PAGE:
Until Niantic pulled the rug out from under those brilliant bastards and started whipping out cease and desist orders to shut down the unaffiliated tracking apps. Peculiar that big businesses haven’t yet realized that hackers will never go away, so why not embrace them?
Now there are no paw prints at all, meaning no clear method of chasing rare spawns whatsoever. (Well, actually, when there’s a will, there’s a way. Shh.) Lots of people who were intrigued by the treasure-hunting aspect of the game have become impatient and disillusioned with Niantic’s failure to fix this initially integral feature.
These days, Pokémon trainers are more like blind poachers, fumbling around in the dark for a Charizard’s wing.
3. The Abundance of Pidgeys
Allow me to state the painfully apparent when I say: People are bored. “Pokémon Go” ain’t new anymore, and Niantic hasn’t made any truly significant updates to the game since it came out two months ago. Not even the introduction of a new generation of critters could resuscitate its popularity back to what it once was.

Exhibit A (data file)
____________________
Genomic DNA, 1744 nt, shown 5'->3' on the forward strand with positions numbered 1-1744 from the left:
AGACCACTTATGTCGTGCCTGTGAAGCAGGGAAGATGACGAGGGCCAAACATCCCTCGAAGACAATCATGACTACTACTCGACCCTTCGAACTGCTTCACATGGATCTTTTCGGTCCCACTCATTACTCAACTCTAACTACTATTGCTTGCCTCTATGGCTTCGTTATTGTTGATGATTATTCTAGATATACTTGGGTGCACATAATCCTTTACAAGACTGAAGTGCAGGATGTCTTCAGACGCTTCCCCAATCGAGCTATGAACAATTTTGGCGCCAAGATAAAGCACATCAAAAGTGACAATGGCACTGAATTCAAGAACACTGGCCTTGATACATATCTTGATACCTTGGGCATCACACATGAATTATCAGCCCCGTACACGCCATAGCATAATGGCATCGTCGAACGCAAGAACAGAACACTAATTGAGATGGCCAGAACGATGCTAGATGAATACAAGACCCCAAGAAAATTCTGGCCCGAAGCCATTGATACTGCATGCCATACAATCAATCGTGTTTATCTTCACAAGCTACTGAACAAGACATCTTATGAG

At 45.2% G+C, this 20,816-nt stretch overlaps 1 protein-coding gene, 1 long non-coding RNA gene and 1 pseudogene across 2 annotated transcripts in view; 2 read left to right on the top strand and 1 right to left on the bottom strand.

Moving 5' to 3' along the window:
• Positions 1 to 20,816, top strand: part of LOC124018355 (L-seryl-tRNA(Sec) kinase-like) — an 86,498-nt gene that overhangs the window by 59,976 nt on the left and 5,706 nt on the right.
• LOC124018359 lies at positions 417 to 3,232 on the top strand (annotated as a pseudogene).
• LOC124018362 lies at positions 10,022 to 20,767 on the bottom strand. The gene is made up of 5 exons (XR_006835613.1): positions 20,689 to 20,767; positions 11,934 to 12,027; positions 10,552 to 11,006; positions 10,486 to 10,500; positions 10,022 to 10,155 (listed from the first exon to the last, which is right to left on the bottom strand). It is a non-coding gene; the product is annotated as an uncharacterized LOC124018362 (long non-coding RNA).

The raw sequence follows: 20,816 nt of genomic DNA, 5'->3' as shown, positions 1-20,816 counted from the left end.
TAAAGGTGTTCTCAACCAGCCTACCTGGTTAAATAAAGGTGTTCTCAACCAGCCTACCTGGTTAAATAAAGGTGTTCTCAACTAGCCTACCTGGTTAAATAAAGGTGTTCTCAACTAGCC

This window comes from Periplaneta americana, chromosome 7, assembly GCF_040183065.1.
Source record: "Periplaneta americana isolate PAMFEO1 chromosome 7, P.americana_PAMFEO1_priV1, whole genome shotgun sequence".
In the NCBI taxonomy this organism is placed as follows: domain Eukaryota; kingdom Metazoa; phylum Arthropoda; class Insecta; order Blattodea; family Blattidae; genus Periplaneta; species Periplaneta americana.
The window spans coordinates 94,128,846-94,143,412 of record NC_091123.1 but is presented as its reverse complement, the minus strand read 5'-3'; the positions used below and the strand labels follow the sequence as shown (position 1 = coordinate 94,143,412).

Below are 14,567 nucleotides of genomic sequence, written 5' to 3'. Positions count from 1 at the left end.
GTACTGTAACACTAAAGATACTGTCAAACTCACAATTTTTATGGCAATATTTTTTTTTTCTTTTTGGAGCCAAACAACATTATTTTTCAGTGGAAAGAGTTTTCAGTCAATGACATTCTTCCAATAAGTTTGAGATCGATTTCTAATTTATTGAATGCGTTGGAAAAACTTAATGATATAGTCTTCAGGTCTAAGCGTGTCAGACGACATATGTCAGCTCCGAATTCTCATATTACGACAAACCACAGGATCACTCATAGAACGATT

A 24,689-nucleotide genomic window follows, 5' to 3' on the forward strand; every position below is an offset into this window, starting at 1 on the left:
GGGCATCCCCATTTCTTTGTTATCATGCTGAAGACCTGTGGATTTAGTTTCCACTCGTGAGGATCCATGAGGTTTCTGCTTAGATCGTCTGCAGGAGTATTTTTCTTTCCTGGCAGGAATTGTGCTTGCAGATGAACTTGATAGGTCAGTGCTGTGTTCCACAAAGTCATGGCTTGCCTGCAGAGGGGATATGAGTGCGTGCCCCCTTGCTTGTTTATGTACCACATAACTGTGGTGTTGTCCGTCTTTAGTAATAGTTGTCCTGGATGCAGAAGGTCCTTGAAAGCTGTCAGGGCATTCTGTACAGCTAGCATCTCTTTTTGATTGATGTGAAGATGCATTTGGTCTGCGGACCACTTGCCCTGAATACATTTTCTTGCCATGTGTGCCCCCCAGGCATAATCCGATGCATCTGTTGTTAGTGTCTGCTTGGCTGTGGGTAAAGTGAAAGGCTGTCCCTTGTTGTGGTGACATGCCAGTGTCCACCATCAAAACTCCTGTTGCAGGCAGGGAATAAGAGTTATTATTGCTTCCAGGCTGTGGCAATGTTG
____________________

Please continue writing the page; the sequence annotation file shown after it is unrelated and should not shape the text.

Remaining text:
But it would certainly help.
The thing about PoGo is that once you dive in, you’re in it for the long haul. Evolving a menacing Gyarados, for instance, demands that you squat by the nearest coast and pound 400 floppy-ass Magikarp into a sculpted serpent of fish meat. (You’ll never look at Gyarados the same way again.)
Most annoyingly, to keep progressing your avatar’s level in the game requires more and more grinding—and I’m not just referring to the hallowed Pidgey guillotine. Jumping from level 26 to level 27 takes approximately the same amount of experience points as the first 20 levels combined. And without those constant level-up showers of free hyper potions, incubators and self-esteem, trainers’ enthusiasm tends to wilt.